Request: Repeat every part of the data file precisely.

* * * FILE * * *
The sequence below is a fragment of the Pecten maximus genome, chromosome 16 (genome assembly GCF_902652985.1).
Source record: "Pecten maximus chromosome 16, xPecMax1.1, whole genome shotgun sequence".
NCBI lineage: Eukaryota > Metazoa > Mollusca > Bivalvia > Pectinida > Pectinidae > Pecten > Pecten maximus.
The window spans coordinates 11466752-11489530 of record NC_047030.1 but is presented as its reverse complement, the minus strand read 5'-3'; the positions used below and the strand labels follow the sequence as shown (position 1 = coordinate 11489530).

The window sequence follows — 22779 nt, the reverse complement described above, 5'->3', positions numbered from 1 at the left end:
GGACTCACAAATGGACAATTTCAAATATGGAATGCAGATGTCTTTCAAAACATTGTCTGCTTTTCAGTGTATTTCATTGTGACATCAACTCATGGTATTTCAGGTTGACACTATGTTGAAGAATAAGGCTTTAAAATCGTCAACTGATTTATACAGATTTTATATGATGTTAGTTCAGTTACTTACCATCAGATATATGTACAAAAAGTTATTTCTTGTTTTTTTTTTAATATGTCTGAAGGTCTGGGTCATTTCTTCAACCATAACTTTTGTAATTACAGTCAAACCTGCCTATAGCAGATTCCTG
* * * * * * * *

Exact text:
The sequence below is a fragment of the Pecten maximus genome, chromosome 16 (genome assembly GCF_902652985.1).
Source record: "Pecten maximus chromosome 16, xPecMax1.1, whole genome shotgun sequence".
NCBI lineage: Eukaryota > Metazoa > Mollusca > Bivalvia > Pectinida > Pectinidae > Pecten > Pecten maximus.
The window spans coordinates 11466752-11489530 of record NC_047030.1 but is presented as its reverse complement, the minus strand read 5'-3'; the positions used below and the strand labels follow the sequence as shown (position 1 = coordinate 11489530).

The window sequence follows — 22779 nt, the reverse complement described above, 5'->3', positions numbered from 1 at the left end:
GGACTCACAAATGGACAATTTCAAATATGGAATGCAGATGTCTTTCAAAACATTGTCTGCTTTTCAGTGTATTTCATTGTGACATCAACTCATGGTATTTCAGGTTGACACTATGTTGAAGAATAAGGCTTTAAAATCGTCAACTGATTTATACAGATTTTATATGATGTTAGTTCAGTTACTTACCATCAGATATATGTACAAAAAGTTATTTCTTGTTTTTTTTTTAATATGTCTGAAGGTCTGGGTCATTTCTTCAACCATAACTTTTGTAATTACAGTCAAACCTGCCTATAGCAGATTCCTG